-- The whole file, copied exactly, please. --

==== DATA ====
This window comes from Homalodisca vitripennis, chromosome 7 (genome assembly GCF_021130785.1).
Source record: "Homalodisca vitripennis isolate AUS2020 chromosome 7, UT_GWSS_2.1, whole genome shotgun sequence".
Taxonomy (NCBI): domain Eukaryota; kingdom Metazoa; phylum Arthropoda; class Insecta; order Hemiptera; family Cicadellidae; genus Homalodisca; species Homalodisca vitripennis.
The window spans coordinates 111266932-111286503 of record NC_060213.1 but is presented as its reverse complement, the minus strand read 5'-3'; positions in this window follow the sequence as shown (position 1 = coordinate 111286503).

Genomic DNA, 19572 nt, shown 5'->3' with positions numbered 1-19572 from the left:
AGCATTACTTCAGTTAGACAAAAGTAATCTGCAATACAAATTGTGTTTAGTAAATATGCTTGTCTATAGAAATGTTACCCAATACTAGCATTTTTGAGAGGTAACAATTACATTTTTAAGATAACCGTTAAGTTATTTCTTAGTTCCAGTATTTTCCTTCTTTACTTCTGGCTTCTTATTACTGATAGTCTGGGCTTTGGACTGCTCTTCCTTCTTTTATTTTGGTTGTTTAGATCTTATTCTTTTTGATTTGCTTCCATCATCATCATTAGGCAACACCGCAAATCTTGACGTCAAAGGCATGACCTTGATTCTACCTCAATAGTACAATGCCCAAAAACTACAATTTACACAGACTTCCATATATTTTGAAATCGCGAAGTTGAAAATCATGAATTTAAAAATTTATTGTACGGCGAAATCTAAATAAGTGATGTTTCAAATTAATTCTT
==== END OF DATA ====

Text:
This window comes from Homalodisca vitripennis, chromosome 7 (genome assembly GCF_021130785.1).
Source record: "Homalodisca vitripennis isolate AUS2020 chromosome 7, UT_GWSS_2.1, whole genome shotgun sequence".
Taxonomy (NCBI): domain Eukaryota; kingdom Metazoa; phylum Arthropoda; class Insecta; order Hemiptera; family Cicadellidae; genus Homalodisca; species Homalodisca vitripennis.
The window spans coordinates 111266932-111286503 of record NC_060213.1 but is presented as its reverse complement, the minus strand read 5'-3'; positions in this window follow the sequence as shown (position 1 = coordinate 111286503).

Genomic DNA, 19572 nt, shown 5'->3' with positions numbered 1-19572 from the left:
AGCATTACTTCAGTTAGACAAAAGTAATCTGCAATACAAATTGTGTTTAGTAAATATGCTTGTCTATAGAAATGTTACCCAATACTAGCATTTTTGAGAGGTAACAATTACATTTTTAAGATAACCGTTAAGTTATTTCTTAGTTCCAGTATTTTCCTTCTTTACTTCTGGCTTCTTATTACTGATAGTCTGGGCTTTGGACTGCTCTTCCTTCTTTTATTTTGGTTGTTTAGATCTTATTCTTTTTGATTTGCTTCCATCATCATCATTAGGCAACACCGCAAATCTTGACGTCAAAGGCATGACCTTGATTCTACCTCAATAGTACAATGCCCAAAAACTACAATTTACACAGACTTCCATATATTTTGAAATCGCGAAGTTGAAAATCATGAATTTAAAAATTTATTGTACGGCGAAATCTAAATAAGTGATGTTTCAAATTAATTCTT